The energy of destruction associated with Lord Shiva has great purifying power. Destruction opens the path for a new creation, a new opportunity for beauty and truth.

So hip hip hooray for our autistic children who, by breaking us all the way through, destroy our false desires and illusions.

May we remember, now and then at least, that Lord Shiva’s dance of death and destruction represents the most essential goodness. May we remember, now and then, that powerful things are happening within us because of our journeys.

Lastly, may we open and surrender to that power of good — so that, as saints in the making, it may flow through us ever more freely.

Blessings.

In our sleep, pain, which cannot forget,

falls drop by drop upon the heart,

until, in our own despair, against our will

comes wisdom through the awful grace of God.

— Aeschylus

I have a friend, Brooke, whose sister had cancer. The cancer spread steadily until it had filled her entire body. The pain was terrible to witness. For hours, sometimes, she would scream with the agony of it.

Finally one day, when Brooke couldn’t stand to watch the struggle any longer, she asked her sister, “Why don’t you just die?

Her sister looked at her and responded with a remarkable question. She asked, “How do you die?”

You see, she’d tried. She’d surrendered. She’d let go as best she could. She’d tried to leave her body. She’d prayed to be released. But she didn’t know how to die.

I can relate.

Not about the dying part, but about the truly surrendering and letting go part.

Sleep is, after all, like a little death. And, since the day we got Joseph’s diagnosis, sleep has been difficult for me.

It’s anxiety. When you have a child with ASD, anxiety gnaws at you with the consistency of a rat who has discovered a rotting corpse all to itself.

If you’ve practiced prayer and meditation or other techniques for staying centered and present, then daytime is relatively easy. But when you sleep — ah, then your defenses go down. That’s when anxiety can rear its ugly, poisonous, fang-toothed  head.

In the last week I have stopped running from it. Instead of popping a pill and leading myself through deep relaxation after the dream or the sudden awakening, I have chosen to use instead the light of awareness. I am journaling, asking, why did I wake up this time? What triggered it? What did I dream? Where did my mind go then? How am I feeling?

The findings: at least half the time, it’s a nightmare. Filled with anxiety, terror, and panic.

About Joseph.

In my last nightmare, I was so tired and zombielike that, when I passed by a couple of women and looked at them, my deadened eyes led to them having nightmares.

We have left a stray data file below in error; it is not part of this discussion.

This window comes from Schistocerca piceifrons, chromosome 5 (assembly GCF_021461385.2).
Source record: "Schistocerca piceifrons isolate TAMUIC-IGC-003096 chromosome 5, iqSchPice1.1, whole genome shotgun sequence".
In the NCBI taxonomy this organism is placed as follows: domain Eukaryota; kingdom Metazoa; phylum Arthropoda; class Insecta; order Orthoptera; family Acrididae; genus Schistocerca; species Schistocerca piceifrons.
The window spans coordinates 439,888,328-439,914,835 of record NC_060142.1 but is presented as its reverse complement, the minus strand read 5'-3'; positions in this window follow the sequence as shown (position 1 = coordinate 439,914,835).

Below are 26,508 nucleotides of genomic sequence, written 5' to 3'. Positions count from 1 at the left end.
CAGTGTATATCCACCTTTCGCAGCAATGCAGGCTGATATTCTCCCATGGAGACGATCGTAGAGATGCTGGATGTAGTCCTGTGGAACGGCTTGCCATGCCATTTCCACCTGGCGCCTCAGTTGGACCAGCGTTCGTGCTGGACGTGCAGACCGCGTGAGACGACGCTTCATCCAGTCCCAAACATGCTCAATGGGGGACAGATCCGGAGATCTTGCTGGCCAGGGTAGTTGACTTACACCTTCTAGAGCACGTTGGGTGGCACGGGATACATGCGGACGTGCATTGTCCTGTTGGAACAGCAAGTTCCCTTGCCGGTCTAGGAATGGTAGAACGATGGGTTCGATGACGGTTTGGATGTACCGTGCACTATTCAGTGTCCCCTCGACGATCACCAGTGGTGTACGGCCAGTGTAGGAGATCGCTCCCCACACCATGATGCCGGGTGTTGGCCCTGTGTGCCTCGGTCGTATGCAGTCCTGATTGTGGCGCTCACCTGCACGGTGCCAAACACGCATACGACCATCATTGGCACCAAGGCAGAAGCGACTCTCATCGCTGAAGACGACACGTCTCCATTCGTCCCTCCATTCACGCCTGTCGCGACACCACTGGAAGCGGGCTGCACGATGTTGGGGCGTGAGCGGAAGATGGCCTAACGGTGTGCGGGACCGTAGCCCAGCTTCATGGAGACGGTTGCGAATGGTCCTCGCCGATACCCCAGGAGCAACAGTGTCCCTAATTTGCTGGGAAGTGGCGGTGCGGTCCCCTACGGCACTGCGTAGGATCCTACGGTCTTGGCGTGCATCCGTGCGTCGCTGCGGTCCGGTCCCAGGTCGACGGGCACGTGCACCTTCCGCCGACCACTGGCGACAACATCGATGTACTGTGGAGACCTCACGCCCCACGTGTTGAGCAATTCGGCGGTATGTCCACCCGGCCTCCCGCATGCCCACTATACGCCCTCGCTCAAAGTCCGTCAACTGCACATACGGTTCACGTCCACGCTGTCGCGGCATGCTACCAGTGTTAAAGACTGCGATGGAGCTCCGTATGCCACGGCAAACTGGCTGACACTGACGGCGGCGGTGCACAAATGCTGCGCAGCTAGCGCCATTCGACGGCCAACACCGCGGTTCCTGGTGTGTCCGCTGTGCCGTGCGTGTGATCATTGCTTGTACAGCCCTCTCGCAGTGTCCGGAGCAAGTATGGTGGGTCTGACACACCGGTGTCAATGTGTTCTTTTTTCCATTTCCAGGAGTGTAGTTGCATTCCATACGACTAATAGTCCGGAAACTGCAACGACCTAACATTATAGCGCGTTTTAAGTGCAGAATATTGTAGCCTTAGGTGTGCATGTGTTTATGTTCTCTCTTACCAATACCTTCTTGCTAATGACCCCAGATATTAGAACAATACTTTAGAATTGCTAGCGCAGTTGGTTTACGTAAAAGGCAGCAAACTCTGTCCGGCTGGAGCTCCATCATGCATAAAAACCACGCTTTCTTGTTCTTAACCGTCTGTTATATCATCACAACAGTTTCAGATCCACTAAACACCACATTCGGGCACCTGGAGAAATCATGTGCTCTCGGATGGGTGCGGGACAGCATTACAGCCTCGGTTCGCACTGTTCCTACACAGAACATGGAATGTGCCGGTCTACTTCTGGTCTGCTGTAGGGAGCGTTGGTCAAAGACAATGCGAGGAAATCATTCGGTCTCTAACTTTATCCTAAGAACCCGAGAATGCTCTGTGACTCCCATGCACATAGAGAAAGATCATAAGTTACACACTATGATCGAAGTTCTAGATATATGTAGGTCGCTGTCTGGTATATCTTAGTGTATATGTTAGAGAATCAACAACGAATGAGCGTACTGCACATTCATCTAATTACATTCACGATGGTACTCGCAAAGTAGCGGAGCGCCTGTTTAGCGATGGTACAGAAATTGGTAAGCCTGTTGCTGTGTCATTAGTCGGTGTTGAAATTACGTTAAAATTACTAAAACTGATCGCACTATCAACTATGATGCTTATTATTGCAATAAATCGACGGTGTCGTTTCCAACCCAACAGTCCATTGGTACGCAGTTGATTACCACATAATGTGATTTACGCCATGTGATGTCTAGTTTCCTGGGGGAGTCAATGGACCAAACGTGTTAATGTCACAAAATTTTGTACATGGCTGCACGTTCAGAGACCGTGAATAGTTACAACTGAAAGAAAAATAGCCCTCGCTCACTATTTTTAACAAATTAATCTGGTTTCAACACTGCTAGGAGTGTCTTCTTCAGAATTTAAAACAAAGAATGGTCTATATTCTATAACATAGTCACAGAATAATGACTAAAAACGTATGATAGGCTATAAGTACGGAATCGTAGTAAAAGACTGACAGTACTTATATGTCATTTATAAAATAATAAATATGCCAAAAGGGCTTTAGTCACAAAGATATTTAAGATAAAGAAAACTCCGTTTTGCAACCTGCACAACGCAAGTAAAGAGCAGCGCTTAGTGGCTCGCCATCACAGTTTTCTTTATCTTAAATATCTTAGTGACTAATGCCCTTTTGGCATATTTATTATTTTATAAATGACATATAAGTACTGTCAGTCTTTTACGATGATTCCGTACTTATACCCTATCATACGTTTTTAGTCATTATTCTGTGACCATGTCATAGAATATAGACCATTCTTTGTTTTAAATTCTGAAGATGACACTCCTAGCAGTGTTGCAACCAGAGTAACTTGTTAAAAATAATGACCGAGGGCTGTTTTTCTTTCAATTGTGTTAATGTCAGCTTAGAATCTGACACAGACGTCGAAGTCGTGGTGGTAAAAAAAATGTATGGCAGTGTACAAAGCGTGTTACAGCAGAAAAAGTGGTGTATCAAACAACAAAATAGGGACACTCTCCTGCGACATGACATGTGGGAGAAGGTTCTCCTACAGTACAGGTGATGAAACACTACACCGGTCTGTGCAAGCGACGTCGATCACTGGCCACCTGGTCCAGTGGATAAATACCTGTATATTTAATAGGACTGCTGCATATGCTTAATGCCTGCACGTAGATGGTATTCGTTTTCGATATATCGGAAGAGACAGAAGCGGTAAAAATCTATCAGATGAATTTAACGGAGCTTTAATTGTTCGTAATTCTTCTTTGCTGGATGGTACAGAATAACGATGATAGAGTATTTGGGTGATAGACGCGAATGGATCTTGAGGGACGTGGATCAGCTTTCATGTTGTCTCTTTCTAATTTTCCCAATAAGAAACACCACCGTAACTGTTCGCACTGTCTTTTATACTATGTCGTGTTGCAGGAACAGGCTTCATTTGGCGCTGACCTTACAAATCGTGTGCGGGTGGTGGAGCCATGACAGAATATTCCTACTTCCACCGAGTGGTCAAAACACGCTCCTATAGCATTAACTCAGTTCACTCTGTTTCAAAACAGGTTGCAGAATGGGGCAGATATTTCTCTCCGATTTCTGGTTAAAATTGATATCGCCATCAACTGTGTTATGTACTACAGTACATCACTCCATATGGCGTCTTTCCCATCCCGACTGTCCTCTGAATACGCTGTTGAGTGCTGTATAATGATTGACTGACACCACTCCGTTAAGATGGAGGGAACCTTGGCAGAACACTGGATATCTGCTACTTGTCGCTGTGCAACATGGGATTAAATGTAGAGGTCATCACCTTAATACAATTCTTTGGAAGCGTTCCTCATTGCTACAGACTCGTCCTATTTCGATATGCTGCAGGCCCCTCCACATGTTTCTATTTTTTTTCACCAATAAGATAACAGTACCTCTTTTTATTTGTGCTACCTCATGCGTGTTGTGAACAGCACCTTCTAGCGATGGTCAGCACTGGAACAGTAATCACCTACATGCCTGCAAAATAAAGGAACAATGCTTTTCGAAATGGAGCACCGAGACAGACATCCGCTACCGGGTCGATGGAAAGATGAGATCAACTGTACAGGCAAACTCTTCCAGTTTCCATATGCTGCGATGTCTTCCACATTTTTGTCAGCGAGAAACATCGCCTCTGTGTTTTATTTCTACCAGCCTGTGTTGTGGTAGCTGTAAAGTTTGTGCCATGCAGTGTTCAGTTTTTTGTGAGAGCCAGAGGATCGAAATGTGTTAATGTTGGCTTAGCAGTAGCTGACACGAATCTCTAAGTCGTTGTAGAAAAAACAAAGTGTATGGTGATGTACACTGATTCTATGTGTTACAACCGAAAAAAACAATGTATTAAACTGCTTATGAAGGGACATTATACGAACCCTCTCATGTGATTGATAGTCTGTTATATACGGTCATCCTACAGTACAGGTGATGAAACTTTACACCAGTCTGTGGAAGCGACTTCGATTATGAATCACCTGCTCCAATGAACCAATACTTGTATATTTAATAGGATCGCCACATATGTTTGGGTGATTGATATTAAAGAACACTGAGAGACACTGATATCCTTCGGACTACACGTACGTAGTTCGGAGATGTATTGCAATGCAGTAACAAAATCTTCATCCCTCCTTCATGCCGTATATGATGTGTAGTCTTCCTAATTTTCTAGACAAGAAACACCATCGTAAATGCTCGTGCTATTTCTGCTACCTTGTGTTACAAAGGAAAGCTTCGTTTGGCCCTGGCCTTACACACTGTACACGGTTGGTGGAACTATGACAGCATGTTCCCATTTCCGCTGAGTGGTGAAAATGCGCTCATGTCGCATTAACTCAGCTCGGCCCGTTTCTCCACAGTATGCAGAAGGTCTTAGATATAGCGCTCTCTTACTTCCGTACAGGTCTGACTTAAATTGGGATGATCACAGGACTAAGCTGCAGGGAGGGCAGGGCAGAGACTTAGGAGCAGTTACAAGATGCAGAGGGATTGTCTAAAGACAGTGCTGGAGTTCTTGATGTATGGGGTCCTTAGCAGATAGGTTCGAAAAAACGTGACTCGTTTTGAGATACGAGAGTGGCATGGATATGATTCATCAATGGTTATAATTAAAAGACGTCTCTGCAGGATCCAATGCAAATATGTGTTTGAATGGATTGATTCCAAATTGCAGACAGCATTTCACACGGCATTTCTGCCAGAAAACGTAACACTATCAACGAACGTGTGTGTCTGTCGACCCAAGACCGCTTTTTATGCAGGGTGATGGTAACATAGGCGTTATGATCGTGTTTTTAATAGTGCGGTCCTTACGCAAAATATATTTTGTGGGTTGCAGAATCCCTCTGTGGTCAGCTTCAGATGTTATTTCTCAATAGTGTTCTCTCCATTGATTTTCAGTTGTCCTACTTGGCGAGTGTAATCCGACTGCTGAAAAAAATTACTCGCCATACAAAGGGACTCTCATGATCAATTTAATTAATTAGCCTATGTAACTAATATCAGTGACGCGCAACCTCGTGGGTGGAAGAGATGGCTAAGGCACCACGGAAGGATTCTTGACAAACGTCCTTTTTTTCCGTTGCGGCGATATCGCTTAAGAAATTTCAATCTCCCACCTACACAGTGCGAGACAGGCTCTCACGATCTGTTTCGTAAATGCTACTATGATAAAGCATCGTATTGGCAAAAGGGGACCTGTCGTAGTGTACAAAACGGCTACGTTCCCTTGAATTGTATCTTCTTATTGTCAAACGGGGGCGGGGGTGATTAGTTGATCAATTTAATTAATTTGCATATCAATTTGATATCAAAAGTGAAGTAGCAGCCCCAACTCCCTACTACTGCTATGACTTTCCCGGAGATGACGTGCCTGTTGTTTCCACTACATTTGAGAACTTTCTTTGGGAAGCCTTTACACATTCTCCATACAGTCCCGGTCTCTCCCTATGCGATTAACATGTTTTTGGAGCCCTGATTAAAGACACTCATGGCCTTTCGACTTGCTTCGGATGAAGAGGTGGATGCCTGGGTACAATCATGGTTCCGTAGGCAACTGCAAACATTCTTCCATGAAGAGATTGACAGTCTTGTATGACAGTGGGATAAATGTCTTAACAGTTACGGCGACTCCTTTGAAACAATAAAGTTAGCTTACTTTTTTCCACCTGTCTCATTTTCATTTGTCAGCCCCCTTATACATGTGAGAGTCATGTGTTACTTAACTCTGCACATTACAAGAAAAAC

Wow.

My cousin, Lisa, who also has a son on the spectrum, tells me that there’s chronic anxiety and then there’s situational anxiety. But what if it’s a situation that’s chronic — like autism?

Chronic situational anxiety? asks Lisa.

Whatever its official title, I am amazed at how deep the anxiety goes, and it’s the same for every single other parent I know who has an ASD child.

I know what hasn’t helped: running from the anxiety. Popping a pill to cover it up without even trying to look at it.

Working with the light of awareness is proving to be an amazing thing. It’s like I’m stepping aside and allowing this spotlight to go where it will, to show me what it wants me to understand.

I am humbled to see that, just like every other mortal in this situation, I am so very worried, scared, and fearful.

I am also vulnerable, open, and absolutely sure that I don’t know all the answers.

It’s a mixed bag, just like the rest of life. What doesn’t kill you makes you stronger — but, in this case, strength isn’t about squaring your shoulders and pretending it doesn’t hurt. Strength is about looking into yourself with compassion and awareness. It’s about honoring your process — and it leads to empathy with the process, the journey, of every other human being on this planet.

For me, there is now a new willingness to be aware of the deepest, darkest anxieties. Where it will lead me, I don’t know.

But I am trusting the process. The light of awareness is indeed a light — and isn’t that an aspect of God, after all?

Will this new approach teach me how to let go and sleep again? For three nights in a row now I have closed my eyes to sleep and not opened them again until morning. It’s the first time in over three years that this has happened.

So I think maybe I’m on the right track.

I am also discovering that, when those formerly dark corners are flooded with light, they don’t look nearly as scary.